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Camera knowledge needed


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#1 Dekay

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Posted 14 August 2015 - 09:30 PM

Hey, right got a new camera phone and its pretty bad for taking pics close, my last was an s6 and that was brilliant for macros, this new one I have to use manual mode but the settings are not what I expected, I thought ISO was amount of light it lets in and more was better in bad conditions and the phone uses a very high one in auto and theres loads of crap and blurryness but if I turn the iso down to 50 or a 100 maybe 200 so I can hardly see waht I am getting a pic of they turn out way better and good if I hold myself still enough, reckon on a tripod they would be pretty good, this has confused me a bit I thought high iso in low light for best pics but this seems the opposite so what I thought i had learned was wrong or is there another factor to consider like the speed of the shot or something?


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#2 Up2nogood

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Posted 14 August 2015 - 09:43 PM

Hey, right got a new camera phone and its pretty bad for taking pics close, my last was an s6 and that was brilliant for macros, this new one I have to use manual mode but the settings are not what I expected, I thought ISO was amount of light it lets in and more was better in bad conditions and the phone uses a very high one in auto and theres loads of crap and blurryness but if I turn the iso down to 50 or a 100 maybe 200 so I can hardly see waht I am getting a pic of they turn out way better and good if I hold myself still enough, reckon on a tripod they would be pretty good, this has confused me a bit I thought high iso in low light for best pics but this seems the opposite so what I thought i had learned was wrong or is there another factor to consider like the speed of the shot or something?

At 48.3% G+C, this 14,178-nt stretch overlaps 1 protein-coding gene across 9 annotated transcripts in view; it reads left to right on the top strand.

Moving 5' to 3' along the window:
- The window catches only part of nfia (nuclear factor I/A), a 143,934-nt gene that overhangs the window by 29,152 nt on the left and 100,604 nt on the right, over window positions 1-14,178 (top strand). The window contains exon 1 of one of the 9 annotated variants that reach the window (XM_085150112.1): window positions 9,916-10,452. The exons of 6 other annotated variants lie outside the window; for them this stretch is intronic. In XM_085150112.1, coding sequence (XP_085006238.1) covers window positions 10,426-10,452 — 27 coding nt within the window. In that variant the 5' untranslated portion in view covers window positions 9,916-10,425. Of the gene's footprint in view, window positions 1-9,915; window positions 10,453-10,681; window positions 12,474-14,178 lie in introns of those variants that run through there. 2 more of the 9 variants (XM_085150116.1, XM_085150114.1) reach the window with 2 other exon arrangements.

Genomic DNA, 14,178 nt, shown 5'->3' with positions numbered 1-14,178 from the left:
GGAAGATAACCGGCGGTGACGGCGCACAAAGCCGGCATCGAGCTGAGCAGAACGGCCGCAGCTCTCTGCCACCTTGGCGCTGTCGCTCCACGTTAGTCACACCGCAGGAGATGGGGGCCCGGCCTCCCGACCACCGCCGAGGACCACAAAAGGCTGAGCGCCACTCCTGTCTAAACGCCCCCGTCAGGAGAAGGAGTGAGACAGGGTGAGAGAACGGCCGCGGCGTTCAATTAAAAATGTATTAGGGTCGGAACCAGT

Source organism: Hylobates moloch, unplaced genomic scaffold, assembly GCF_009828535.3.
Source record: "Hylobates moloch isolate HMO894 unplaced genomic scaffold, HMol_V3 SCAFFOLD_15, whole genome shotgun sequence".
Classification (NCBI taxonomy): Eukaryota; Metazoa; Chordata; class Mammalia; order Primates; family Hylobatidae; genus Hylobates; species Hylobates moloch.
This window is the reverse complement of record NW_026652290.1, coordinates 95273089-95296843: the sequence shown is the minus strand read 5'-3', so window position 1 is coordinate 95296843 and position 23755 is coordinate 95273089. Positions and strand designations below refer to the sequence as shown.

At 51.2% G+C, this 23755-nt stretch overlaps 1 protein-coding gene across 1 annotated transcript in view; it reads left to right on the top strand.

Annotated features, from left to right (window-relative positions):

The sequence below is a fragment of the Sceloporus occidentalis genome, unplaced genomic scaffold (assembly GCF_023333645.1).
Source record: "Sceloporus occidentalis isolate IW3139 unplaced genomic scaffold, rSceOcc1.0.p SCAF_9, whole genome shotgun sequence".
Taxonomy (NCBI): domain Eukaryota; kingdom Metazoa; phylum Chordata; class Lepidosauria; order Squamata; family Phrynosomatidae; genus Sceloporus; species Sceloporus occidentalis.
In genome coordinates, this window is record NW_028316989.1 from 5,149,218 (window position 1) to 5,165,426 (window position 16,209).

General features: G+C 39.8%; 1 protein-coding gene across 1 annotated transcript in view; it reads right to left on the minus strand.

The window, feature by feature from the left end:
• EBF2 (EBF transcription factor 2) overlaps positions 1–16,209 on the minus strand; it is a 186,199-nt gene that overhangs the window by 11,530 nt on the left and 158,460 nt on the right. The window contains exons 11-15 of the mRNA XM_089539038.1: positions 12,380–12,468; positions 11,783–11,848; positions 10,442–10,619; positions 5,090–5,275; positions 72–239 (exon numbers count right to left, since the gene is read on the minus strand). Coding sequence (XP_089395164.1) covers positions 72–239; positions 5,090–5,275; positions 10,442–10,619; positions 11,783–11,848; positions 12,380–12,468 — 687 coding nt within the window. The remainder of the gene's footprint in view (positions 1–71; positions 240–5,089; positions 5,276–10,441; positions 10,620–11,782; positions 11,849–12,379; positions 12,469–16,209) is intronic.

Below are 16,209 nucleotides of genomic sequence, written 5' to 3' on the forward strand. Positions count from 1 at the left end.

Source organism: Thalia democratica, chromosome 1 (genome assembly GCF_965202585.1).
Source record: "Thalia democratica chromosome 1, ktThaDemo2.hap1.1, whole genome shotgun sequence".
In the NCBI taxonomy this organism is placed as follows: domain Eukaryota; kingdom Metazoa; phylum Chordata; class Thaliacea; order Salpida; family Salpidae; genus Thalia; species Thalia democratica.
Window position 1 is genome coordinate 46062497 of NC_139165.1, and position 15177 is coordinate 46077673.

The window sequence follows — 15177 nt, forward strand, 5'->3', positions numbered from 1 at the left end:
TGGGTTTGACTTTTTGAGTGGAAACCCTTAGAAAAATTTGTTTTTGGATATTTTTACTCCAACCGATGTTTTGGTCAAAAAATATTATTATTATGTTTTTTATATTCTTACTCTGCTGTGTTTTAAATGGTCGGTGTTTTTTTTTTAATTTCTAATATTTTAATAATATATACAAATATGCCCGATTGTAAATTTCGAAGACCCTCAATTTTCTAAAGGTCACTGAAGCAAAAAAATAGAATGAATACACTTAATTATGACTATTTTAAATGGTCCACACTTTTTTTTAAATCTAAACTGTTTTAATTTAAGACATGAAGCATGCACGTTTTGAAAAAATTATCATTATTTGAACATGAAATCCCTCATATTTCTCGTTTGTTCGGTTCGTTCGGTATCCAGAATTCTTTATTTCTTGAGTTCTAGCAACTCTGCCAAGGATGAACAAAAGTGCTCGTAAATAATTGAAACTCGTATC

The ISO helps with dark situations but if too high can cause noise (grains) in the picture..The aperture can also help with light if it is fully open,low ISO is best for clear pics and high ISO's not so good.

Yeah if you have your shutter on a slow number like 1/30th and if you move slightly it will cause blury pics.

 

You are right though on the ISO.. best clear pics are big apertures if you want shallow depth of field but middle apertures like f16 for all round sharpness but f8 is what I tend to use for best


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#3 Up2nogood

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Posted 14 August 2015 - 10:03 PM

when you up your ISO say from 200 to 400 it doubles the ISO and it will double the shutter speed at the same time to give you a faster shutter to take quicker pictures so they won't be as dark.

But this is on a DSLR and may be different for mobile phones but mobile phones these days have a lot of the DSLR settings


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#4 Dekay

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Posted 14 August 2015 - 10:08 PM

Didnt get the first one what it meant so much but yeah I getting that the iso and shutter speed are important just thought it was mad I cant see the object but get a better picture then when I can, you should do a thread explaining things up2 a bit would help people for sure ;)


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#5 Up2nogood

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Posted 14 August 2015 - 10:14 PM

I am still learning myself Dekay lol.. There is so much to learn..even pro's learn new things..  I tend to shoot on Aperture Priority and the camera

does the shutter speed for me but that can be wrong too. Good job for exposure compensation which can help if a shot is too dark or too light


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